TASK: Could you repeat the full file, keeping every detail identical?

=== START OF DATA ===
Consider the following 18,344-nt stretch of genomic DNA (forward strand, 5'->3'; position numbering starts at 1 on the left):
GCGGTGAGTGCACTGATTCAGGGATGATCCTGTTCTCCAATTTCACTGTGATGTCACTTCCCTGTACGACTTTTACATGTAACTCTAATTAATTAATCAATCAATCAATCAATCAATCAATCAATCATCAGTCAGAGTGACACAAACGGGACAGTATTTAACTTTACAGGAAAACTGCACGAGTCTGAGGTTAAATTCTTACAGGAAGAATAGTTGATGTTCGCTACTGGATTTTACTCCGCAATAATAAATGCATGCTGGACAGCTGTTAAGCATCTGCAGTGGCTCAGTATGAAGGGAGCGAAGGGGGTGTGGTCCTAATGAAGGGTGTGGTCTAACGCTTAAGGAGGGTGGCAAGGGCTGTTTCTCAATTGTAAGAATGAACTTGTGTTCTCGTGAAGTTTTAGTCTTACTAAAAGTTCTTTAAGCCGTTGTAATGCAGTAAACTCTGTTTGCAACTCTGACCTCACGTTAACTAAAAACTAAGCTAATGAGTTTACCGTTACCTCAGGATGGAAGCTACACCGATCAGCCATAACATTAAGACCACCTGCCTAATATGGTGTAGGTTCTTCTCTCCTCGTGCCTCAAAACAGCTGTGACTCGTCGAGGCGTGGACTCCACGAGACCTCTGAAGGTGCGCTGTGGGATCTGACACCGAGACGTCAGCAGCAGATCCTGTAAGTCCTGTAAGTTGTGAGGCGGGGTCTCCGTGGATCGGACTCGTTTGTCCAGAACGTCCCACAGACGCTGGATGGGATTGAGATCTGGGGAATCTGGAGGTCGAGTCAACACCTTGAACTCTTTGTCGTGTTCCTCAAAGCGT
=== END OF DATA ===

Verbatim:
Consider the following 18,344-nt stretch of genomic DNA (forward strand, 5'->3'; position numbering starts at 1 on the left):
GCGGTGAGTGCACTGATTCAGGGATGATCCTGTTCTCCAATTTCACTGTGATGTCACTTCCCTGTACGACTTTTACATGTAACTCTAATTAATTAATCAATCAATCAATCAATCAATCAATCAATCATCAGTCAGAGTGACACAAACGGGACAGTATTTAACTTTACAGGAAAACTGCACGAGTCTGAGGTTAAATTCTTACAGGAAGAATAGTTGATGTTCGCTACTGGATTTTACTCCGCAATAATAAATGCATGCTGGACAGCTGTTAAGCATCTGCAGTGGCTCAGTATGAAGGGAGCGAAGGGGGTGTGGTCCTAATGAAGGGTGTGGTCTAACGCTTAAGGAGGGTGGCAAGGGCTGTTTCTCAATTGTAAGAATGAACTTGTGTTCTCGTGAAGTTTTAGTCTTACTAAAAGTTCTTTAAGCCGTTGTAATGCAGTAAACTCTGTTTGCAACTCTGACCTCACGTTAACTAAAAACTAAGCTAATGAGTTTACCGTTACCTCAGGATGGAAGCTACACCGATCAGCCATAACATTAAGACCACCTGCCTAATATGGTGTAGGTTCTTCTCTCCTCGTGCCTCAAAACAGCTGTGACTCGTCGAGGCGTGGACTCCACGAGACCTCTGAAGGTGCGCTGTGGGATCTGACACCGAGACGTCAGCAGCAGATCCTGTAAGTCCTGTAAGTTGTGAGGCGGGGTCTCCGTGGATCGGACTCGTTTGTCCAGAACGTCCCACAGACGCTGGATGGGATTGAGATCTGGGGAATCTGGAGGTCGAGTCAACACCTTGAACTCTTTGTCGTGTTCCTCAAAGCGT